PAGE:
for more advanced medical care; one of them died on the way
to the referral hospital and the other child was taken to a
private hospital in Dhaka District, where the child died on the
following day. On February 27, 2008, a Nipah Surveillance
physician from the Rajbari District reported another cluster of
encephalitis cases. Four patients from the same village were
admittedtotheRajbariDistrict Hospital;anotherpatient from
the same area died before reaching the hospital and another
patient from the neighboring village died upon reaching the
hospital. All of them presented with fever, generalized
weakness, cough or respiratory distress, progressive mental
status changes, and unconsciousness.
IEDCR initiated an investigation of both clusters in col-
laboration with ICDDR,B on the day they received the re-
ports. The objectives of the investigation were to determine
the cause of the outbreak, identify risk factors for illness, and
develop strategies for prevention.
Materials and Methods
Study site and study population
The communities affected by the outbreak were located in
Doulatpur Upazila (subdistrict) (population 155,674) of Man-
ikgonj District and Baliakandi Upazila (population 186,562) of
Rajbari District in central-western region of Bangladesh
(Bangladesh Bureau of Statistics 2010). These sites are located
44km apart and are separated by a river (Fig. 1). Date palm
sap is widely harvested, sold, and consumed in both areas.
Case identification and sample collection
The investigation team sought for suspect cases who had
fever and convulsions or altered mental status in the outbreak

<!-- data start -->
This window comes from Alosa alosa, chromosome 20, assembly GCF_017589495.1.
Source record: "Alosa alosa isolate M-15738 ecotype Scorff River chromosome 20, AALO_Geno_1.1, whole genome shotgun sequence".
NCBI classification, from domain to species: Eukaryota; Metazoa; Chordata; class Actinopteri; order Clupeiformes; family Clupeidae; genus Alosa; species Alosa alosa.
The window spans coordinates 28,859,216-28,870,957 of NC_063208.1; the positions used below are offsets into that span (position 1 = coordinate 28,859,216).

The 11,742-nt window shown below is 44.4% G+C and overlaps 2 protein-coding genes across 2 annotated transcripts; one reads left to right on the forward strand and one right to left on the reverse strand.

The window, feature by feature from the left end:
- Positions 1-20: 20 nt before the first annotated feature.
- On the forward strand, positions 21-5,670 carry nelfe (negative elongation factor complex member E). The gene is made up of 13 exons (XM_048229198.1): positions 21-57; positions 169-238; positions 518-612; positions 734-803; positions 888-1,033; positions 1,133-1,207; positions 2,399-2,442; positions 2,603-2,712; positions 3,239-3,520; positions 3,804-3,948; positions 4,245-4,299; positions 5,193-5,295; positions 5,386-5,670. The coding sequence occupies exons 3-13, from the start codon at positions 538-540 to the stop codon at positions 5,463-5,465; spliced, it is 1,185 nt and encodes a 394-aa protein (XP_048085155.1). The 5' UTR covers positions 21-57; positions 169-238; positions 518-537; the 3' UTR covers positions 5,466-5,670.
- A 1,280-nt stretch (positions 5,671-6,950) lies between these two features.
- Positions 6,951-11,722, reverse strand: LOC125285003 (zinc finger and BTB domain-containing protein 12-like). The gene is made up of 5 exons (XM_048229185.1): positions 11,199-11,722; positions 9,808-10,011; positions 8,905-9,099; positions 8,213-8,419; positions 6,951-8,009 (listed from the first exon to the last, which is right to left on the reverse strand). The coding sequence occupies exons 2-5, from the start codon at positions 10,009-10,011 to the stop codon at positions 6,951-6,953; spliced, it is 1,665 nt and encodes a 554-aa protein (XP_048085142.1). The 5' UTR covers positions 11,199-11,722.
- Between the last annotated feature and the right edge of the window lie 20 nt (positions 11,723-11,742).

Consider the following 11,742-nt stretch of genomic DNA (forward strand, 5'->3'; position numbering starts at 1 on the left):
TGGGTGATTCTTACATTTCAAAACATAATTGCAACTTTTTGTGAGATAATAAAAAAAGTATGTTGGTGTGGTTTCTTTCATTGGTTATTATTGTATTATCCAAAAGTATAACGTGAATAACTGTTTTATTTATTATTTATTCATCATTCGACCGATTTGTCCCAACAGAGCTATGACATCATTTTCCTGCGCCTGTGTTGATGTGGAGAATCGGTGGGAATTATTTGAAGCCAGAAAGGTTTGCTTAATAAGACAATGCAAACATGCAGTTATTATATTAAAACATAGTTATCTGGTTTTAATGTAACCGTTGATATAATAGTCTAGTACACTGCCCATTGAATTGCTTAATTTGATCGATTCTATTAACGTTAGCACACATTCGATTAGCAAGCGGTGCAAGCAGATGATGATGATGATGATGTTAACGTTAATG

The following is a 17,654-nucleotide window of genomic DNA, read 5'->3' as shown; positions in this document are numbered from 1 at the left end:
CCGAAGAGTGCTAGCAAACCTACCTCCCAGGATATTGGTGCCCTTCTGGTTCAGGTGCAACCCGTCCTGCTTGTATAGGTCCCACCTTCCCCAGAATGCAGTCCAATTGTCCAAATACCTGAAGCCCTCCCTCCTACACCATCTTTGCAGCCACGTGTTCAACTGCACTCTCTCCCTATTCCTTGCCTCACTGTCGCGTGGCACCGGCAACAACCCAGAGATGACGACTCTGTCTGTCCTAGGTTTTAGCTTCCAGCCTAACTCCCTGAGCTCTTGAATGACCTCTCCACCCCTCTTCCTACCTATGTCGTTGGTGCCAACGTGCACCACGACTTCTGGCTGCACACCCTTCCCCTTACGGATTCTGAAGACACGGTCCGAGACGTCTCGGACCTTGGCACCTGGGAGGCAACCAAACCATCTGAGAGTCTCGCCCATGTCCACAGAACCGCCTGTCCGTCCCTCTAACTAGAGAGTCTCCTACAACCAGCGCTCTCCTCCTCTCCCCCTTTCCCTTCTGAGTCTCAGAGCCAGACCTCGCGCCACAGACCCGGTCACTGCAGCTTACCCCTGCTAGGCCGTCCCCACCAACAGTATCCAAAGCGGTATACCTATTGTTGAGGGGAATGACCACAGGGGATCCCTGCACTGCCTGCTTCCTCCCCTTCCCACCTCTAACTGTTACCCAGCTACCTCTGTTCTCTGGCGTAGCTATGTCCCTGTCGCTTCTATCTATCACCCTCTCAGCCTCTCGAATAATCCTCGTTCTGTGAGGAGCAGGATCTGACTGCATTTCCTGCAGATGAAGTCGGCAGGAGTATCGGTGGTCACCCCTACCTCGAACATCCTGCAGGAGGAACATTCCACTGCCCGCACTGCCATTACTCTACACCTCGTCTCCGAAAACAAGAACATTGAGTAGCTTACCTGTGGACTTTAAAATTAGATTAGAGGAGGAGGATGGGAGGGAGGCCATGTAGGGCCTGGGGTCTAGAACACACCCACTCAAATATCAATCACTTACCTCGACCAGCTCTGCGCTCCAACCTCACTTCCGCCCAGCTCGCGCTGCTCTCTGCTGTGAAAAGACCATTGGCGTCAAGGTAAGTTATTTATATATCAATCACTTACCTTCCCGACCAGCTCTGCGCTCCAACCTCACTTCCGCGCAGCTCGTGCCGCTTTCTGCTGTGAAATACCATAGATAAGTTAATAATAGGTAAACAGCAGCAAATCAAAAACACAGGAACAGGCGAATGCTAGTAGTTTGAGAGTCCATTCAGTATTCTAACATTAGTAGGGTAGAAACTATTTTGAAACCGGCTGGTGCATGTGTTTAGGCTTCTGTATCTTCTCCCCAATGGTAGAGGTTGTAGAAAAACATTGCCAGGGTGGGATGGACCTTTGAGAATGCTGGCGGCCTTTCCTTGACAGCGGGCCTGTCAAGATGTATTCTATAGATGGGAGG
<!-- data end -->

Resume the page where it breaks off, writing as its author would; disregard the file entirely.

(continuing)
areas between February 6 and March 10, 2008 (Fig. 2). First,
we visited the hospitals where the patients were treated. We
identified the suspect case-patients and interviewed them or
their proxy respondents. Then we searched for additional
case-patients in the affected villages. We collected blood, ce-
rebrospinal fluid (CSF), and throat swab samples from all the
aliquoted locally. The samples were transported to ICDDR,B
in cold pack or in liquid nitrogen for storage in -70?C freezer.
presence of immunoglobulin M (IgM) antibodies against NiV
or by the presence of NiV RNA or by isolation of NiV from
CSF or throat swabs. The probable cases were defined as
suspect cases who died before sample collection or who had
no IgM against NiV in serum collected within 8 days of onset
of illness and who died before a follow-up serum sample
could be obtained.
The investigation team returned to the outbreak commu-
nities to conduct a case–control study from March 5 to 10,
2008, to determine the risk factors for illness. We enrolled all
confirmed and probable case-patients as cases. Individuals
who lived in the same communities as the cases, and who
were close in age and were free from any febrile illness with
convulsions or altered mental status between February 6 and
March 10, 2008, were eligible to be enrolled as controls. We
identified controls by visiting the fourth closest house to the
case-patient’s, confirming that no one in the house met the
case definition, and identifying the household resident closest
in age to the case-patient. We enrolled only one control per
household. If the household resident closest in age to the case-
patient declined to participate in the study; no other person in
the household was sought as a control. This process was
veillance sites, previous Nipah outbreak areas, and February
2008 outbreak areas of Bangladesh.
Bangladesh map showing location of Nipah sur-
over 6 days during February 2008, Manikgonj and Rajbari
Date of illness onset from both clusters occurred
66RAHMAN ET AL.
repeated atthenext closesthouseholduntil four controlswere
enrolled for each case-patient.
Trained interviewers collected information from cases and
controls using a standardized structured questionnaire in
Bengali language, based upon the questionnaires used in
previous Nipah outbreak investigations in Bangladesh. We